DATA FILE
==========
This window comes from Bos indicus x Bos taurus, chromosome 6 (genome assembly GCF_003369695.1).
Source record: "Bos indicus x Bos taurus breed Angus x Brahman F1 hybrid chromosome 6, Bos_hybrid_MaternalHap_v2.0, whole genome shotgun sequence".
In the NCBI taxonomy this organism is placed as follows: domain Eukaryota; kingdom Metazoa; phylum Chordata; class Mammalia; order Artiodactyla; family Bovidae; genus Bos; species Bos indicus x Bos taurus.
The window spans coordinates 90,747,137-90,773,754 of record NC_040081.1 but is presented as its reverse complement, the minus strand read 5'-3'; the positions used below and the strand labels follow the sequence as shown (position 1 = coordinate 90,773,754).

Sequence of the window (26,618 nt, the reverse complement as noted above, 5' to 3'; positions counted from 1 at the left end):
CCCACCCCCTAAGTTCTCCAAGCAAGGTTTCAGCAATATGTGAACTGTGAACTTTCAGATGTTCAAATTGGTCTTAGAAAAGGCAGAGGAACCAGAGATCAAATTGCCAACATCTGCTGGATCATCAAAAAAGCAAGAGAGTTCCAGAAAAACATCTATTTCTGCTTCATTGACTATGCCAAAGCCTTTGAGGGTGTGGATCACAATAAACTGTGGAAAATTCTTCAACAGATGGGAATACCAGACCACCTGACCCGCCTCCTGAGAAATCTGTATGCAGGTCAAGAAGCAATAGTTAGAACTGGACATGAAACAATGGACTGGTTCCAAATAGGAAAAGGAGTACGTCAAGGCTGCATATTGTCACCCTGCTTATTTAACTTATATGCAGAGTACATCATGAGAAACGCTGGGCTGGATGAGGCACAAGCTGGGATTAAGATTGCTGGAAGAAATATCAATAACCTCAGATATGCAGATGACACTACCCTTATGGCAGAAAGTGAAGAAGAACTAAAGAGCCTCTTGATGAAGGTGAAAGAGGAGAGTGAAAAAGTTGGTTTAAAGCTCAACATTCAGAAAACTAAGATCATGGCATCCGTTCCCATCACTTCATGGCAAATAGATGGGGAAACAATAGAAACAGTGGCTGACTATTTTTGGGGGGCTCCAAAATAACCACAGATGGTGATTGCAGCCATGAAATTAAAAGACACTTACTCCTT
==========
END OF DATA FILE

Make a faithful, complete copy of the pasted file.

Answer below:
This window comes from Bos indicus x Bos taurus, chromosome 6 (genome assembly GCF_003369695.1).
Source record: "Bos indicus x Bos taurus breed Angus x Brahman F1 hybrid chromosome 6, Bos_hybrid_MaternalHap_v2.0, whole genome shotgun sequence".
In the NCBI taxonomy this organism is placed as follows: domain Eukaryota; kingdom Metazoa; phylum Chordata; class Mammalia; order Artiodactyla; family Bovidae; genus Bos; species Bos indicus x Bos taurus.
The window spans coordinates 90,747,137-90,773,754 of record NC_040081.1 but is presented as its reverse complement, the minus strand read 5'-3'; the positions used below and the strand labels follow the sequence as shown (position 1 = coordinate 90,773,754).

Sequence of the window (26,618 nt, the reverse complement as noted above, 5' to 3'; positions counted from 1 at the left end):
CCCACCCCCTAAGTTCTCCAAGCAAGGTTTCAGCAATATGTGAACTGTGAACTTTCAGATGTTCAAATTGGTCTTAGAAAAGGCAGAGGAACCAGAGATCAAATTGCCAACATCTGCTGGATCATCAAAAAAGCAAGAGAGTTCCAGAAAAACATCTATTTCTGCTTCATTGACTATGCCAAAGCCTTTGAGGGTGTGGATCACAATAAACTGTGGAAAATTCTTCAACAGATGGGAATACCAGACCACCTGACCCGCCTCCTGAGAAATCTGTATGCAGGTCAAGAAGCAATAGTTAGAACTGGACATGAAACAATGGACTGGTTCCAAATAGGAAAAGGAGTACGTCAAGGCTGCATATTGTCACCCTGCTTATTTAACTTATATGCAGAGTACATCATGAGAAACGCTGGGCTGGATGAGGCACAAGCTGGGATTAAGATTGCTGGAAGAAATATCAATAACCTCAGATATGCAGATGACACTACCCTTATGGCAGAAAGTGAAGAAGAACTAAAGAGCCTCTTGATGAAGGTGAAAGAGGAGAGTGAAAAAGTTGGTTTAAAGCTCAACATTCAGAAAACTAAGATCATGGCATCCGTTCCCATCACTTCATGGCAAATAGATGGGGAAACAATAGAAACAGTGGCTGACTATTTTTGGGGGGCTCCAAAATAACCACAGATGGTGATTGCAGCCATGAAATTAAAAGACACTTACTCCTT